By Rebecca Herold
Last updated: March 28, 2021
Throughout my career there has been one question that my clients, students, readers and listeners have consistently and frequently asked.
What encryption solution should we use?
Given the fact that computing technology is always evolving, impacting encryption and necessitating stronger and different types of encryption, this is not surprising.
Many of the organizations I help (one-person, small, medium and large), including many start-ups of all sizes, are under the assumption that if they get one encryption solution, they will be able to encrypt all their data in all places and in all situations. Throughout recent years I’ve also spoken to dozens of business owners, CEOs and lawyers who were under the incorrect assumption that HTTPS encryption kept the data encrypted everywhere. Dangerous assumption!
Every type of organization will typically each need to use at least two, but usually more, types of encryption solutions to meet their needs. Why? Because each organization needs to encrypt personal data, sensitive data, and a wide range of other types of regulated data, wherever the data is collected, stored, or transmitted.
It is important to understand that there are many different types of encryption solutions. Some are specific for server storage, some for use in mobile storage devices, some for encrypting computer hard drives, some for making data transmissions. Some specific to various email solutions, some specific to texting, some unique to VoIP, some specific to file transfer processes (FTP), and so on.
Before choosing the encryption solution best for your organization’s needs, you need to first realize that there are two basic data states where encryption will be used:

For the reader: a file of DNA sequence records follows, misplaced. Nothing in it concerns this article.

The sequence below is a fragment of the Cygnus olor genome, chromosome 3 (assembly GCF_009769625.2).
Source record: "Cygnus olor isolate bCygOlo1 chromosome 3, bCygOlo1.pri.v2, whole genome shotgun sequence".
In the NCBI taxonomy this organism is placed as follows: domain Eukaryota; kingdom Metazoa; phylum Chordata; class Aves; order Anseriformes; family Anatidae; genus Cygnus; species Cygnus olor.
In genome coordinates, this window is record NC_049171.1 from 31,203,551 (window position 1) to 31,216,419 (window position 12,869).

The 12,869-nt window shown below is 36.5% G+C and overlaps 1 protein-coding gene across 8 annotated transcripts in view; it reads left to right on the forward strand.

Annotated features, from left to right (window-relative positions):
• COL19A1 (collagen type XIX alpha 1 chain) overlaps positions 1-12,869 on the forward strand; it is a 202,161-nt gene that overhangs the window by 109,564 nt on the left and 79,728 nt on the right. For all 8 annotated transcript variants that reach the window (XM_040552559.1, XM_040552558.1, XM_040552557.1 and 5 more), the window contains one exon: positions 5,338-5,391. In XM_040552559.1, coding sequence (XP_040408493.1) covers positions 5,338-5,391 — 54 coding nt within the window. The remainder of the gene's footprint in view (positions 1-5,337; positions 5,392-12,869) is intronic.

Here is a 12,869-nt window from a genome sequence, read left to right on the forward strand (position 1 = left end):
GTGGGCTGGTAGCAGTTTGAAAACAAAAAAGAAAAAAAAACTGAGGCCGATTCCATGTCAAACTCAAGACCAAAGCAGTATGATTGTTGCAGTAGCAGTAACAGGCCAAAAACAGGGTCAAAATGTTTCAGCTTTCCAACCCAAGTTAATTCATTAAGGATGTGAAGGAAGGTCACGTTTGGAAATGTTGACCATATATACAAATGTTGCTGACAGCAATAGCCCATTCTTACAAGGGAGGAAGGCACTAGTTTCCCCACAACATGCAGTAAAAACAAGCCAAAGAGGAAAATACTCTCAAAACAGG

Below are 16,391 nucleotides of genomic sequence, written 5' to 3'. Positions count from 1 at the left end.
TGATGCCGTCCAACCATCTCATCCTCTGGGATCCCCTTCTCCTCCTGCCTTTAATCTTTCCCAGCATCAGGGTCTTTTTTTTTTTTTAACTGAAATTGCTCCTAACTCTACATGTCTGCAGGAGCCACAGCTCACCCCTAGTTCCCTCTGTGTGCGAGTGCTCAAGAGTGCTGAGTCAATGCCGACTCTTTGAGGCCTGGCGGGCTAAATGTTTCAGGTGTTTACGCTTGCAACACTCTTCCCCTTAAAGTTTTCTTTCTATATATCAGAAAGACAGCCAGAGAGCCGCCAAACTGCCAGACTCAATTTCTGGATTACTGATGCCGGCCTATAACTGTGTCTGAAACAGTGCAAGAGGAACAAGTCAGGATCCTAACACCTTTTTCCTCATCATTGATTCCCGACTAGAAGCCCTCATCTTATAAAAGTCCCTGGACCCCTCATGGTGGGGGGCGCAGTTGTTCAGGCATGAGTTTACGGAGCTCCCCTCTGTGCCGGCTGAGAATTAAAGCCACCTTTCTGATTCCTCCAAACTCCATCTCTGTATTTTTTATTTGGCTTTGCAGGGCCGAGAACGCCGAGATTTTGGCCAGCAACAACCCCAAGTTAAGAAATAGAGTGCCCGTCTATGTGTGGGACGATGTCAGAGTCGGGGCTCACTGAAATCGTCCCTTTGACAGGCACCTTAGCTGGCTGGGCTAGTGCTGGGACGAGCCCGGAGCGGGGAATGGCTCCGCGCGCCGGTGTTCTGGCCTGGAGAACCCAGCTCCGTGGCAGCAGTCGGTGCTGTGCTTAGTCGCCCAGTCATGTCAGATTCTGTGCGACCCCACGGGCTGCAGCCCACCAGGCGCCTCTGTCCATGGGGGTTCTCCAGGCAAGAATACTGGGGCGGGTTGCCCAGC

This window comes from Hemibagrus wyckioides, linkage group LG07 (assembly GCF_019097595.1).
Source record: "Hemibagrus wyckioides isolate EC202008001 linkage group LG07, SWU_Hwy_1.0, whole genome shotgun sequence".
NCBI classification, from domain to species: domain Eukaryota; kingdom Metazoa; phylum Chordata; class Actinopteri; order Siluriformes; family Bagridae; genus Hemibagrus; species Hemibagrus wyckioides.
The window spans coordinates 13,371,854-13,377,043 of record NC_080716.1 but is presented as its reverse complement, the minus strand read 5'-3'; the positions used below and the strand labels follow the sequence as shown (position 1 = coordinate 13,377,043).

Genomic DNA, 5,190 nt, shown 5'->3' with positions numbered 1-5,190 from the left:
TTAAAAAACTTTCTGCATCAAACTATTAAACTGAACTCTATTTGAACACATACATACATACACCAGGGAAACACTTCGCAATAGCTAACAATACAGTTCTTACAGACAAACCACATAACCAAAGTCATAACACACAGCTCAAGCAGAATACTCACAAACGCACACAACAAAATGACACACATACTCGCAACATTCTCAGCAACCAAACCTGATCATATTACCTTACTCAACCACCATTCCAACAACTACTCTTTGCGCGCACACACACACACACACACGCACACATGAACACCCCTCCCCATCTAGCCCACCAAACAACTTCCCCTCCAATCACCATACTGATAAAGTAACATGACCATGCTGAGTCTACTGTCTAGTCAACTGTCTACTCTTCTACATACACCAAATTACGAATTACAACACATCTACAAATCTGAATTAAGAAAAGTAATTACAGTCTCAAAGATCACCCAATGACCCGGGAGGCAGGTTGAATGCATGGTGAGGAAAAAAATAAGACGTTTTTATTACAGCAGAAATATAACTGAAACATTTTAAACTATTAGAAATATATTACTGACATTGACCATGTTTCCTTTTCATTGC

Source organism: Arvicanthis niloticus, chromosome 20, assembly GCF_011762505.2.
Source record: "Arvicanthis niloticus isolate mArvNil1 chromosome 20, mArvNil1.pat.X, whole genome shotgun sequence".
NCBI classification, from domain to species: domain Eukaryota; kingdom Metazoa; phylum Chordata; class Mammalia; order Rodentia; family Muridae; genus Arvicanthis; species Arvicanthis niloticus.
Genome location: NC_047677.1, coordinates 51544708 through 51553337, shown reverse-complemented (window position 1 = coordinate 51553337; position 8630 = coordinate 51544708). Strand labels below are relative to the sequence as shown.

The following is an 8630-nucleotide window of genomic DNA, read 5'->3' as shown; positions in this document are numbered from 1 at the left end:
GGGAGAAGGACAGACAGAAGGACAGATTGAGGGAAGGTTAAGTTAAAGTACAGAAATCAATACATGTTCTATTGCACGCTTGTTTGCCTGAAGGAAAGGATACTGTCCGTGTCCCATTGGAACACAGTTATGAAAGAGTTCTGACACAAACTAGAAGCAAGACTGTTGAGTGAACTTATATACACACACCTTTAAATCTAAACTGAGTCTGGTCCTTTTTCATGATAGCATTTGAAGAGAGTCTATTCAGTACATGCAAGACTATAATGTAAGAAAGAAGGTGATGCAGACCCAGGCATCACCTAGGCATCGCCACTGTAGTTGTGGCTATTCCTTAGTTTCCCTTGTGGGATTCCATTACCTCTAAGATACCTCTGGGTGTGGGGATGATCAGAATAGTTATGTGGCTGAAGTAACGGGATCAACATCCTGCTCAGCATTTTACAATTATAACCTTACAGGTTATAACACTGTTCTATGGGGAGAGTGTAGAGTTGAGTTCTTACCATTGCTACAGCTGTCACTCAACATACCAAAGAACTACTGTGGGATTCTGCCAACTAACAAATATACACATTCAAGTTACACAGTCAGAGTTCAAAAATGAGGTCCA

Data at rest. This is data stored in a server, on a mainframe, on your computer hard drive, in a cloud server, on a USB storage device, on a DVD, and so on. Anywhere data is stored.
Data in transit. This is being moved around, such as being sent by email, going through the Internet, going through the company network, sent using VoIP, and so on.
When considering how to encrypt your sensitive data, you need to think about what data items you have in each of these two states. There is an abundance of examples showing the need to encrypt data during certain situations that occur throughout the lifecycle of sensitive data. If you store a lot of data on laptops and USB drives then device encryption is essential. If sending sensitive attachments is a potential issue, then you need to identify a feasible email encryption solution.
Here is an overview of some of the most common situations where encryption should be used for personal information, and any other type of sensitive information.
Here are some of the common ways in which data can be encrypted in storage:
Full-disk encryption. This is used to encrypt all the data stored on desktops, laptops, and other computing devices. It is often implemented in conjunction with boot disk encryption.
File and folder encryption. This is encrypting specific files, folders or databases of data, typically located on central servers, hard drives, or large storage capacity computers. This encrypts only those areas, and does not encrypt the entire storage device itself.
Removable media encryption. Data on portable devices such as USB drives, CDs, removable hard drives and other types of external storage media. Some of these devices come with settings to allow them to be fully encrypted, but that setting is typically not the default.
Cloud encryption. Data that is stored within a server that is accessed through the Internet. Just a few of the millions of potential services include Dropbox, Salesforce, Basecamp, Slack, Carbonite, Alibaba Cloud, and AWS. If you use a cloud service to store protected health information (PHI), or any other type of personal or sensitive information, make sure the service uses strong encryption.
You need to use some type of encryption for the following types of data pipelines:
Data passing through private or public networks
All the communications passing through the network, including all data information associated (meta data) with the specific data items
Accessing data on a network from a remote location
Sending data via a file transfer process (FTP)
Using a wireless network
Collecting personal and sensitive data from apps
Data collected through IoT devices